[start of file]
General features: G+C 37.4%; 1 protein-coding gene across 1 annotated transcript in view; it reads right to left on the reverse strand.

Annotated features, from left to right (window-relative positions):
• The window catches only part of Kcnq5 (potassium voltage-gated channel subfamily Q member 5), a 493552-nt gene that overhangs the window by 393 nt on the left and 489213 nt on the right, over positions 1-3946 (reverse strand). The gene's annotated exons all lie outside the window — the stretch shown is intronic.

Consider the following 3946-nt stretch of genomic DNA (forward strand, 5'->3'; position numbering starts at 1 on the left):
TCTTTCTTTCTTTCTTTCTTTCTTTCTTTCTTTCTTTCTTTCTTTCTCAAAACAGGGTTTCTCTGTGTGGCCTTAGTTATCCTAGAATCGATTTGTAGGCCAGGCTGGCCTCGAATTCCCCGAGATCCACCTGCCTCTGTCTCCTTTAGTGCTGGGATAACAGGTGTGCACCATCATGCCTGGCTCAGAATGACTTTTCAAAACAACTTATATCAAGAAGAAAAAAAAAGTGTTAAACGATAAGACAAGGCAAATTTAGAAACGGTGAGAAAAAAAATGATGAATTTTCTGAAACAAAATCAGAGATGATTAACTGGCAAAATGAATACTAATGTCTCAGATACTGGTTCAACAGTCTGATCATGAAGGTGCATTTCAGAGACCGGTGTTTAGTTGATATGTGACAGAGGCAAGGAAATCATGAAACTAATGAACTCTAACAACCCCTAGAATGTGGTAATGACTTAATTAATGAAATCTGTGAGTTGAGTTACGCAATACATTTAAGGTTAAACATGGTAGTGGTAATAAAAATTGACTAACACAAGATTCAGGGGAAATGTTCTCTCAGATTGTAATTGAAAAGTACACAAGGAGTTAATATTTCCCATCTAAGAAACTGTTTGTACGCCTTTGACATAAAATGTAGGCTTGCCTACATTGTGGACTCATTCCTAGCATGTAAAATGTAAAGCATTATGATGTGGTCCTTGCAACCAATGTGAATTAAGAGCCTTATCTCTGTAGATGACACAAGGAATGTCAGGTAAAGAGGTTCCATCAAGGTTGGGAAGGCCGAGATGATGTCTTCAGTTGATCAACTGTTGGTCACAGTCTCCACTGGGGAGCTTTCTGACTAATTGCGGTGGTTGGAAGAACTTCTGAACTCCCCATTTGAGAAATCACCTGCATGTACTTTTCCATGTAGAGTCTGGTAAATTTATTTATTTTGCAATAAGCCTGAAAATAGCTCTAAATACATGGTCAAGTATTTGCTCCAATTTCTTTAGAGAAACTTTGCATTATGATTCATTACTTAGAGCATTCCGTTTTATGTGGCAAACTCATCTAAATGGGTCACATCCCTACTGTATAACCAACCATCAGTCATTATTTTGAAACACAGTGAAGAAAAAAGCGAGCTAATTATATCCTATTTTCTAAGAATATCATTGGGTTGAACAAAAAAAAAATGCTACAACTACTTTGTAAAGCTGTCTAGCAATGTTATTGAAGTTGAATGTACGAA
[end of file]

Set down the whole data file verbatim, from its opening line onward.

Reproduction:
General features: G+C 37.4%; 1 protein-coding gene across 1 annotated transcript in view; it reads right to left on the reverse strand.

Annotated features, from left to right (window-relative positions):
• The window catches only part of Kcnq5 (potassium voltage-gated channel subfamily Q member 5), a 493552-nt gene that overhangs the window by 393 nt on the left and 489213 nt on the right, over positions 1-3946 (reverse strand). The gene's annotated exons all lie outside the window — the stretch shown is intronic.

Consider the following 3946-nt stretch of genomic DNA (forward strand, 5'->3'; position numbering starts at 1 on the left):
TCTTTCTTTCTTTCTTTCTTTCTTTCTTTCTTTCTTTCTTTCTTTCTCAAAACAGGGTTTCTCTGTGTGGCCTTAGTTATCCTAGAATCGATTTGTAGGCCAGGCTGGCCTCGAATTCCCCGAGATCCACCTGCCTCTGTCTCCTTTAGTGCTGGGATAACAGGTGTGCACCATCATGCCTGGCTCAGAATGACTTTTCAAAACAACTTATATCAAGAAGAAAAAAAAAGTGTTAAACGATAAGACAAGGCAAATTTAGAAACGGTGAGAAAAAAAATGATGAATTTTCTGAAACAAAATCAGAGATGATTAACTGGCAAAATGAATACTAATGTCTCAGATACTGGTTCAACAGTCTGATCATGAAGGTGCATTTCAGAGACCGGTGTTTAGTTGATATGTGACAGAGGCAAGGAAATCATGAAACTAATGAACTCTAACAACCCCTAGAATGTGGTAATGACTTAATTAATGAAATCTGTGAGTTGAGTTACGCAATACATTTAAGGTTAAACATGGTAGTGGTAATAAAAATTGACTAACACAAGATTCAGGGGAAATGTTCTCTCAGATTGTAATTGAAAAGTACACAAGGAGTTAATATTTCCCATCTAAGAAACTGTTTGTACGCCTTTGACATAAAATGTAGGCTTGCCTACATTGTGGACTCATTCCTAGCATGTAAAATGTAAAGCATTATGATGTGGTCCTTGCAACCAATGTGAATTAAGAGCCTTATCTCTGTAGATGACACAAGGAATGTCAGGTAAAGAGGTTCCATCAAGGTTGGGAAGGCCGAGATGATGTCTTCAGTTGATCAACTGTTGGTCACAGTCTCCACTGGGGAGCTTTCTGACTAATTGCGGTGGTTGGAAGAACTTCTGAACTCCCCATTTGAGAAATCACCTGCATGTACTTTTCCATGTAGAGTCTGGTAAATTTATTTATTTTGCAATAAGCCTGAAAATAGCTCTAAATACATGGTCAAGTATTTGCTCCAATTTCTTTAGAGAAACTTTGCATTATGATTCATTACTTAGAGCATTCCGTTTTATGTGGCAAACTCATCTAAATGGGTCACATCCCTACTGTATAACCAACCATCAGTCATTATTTTGAAACACAGTGAAGAAAAAAGCGAGCTAATTATATCCTATTTTCTAAGAATATCATTGGGTTGAACAAAAAAAAAATGCTACAACTACTTTGTAAAGCTGTCTAGCAATGTTATTGAAGTTGAATGTACGAA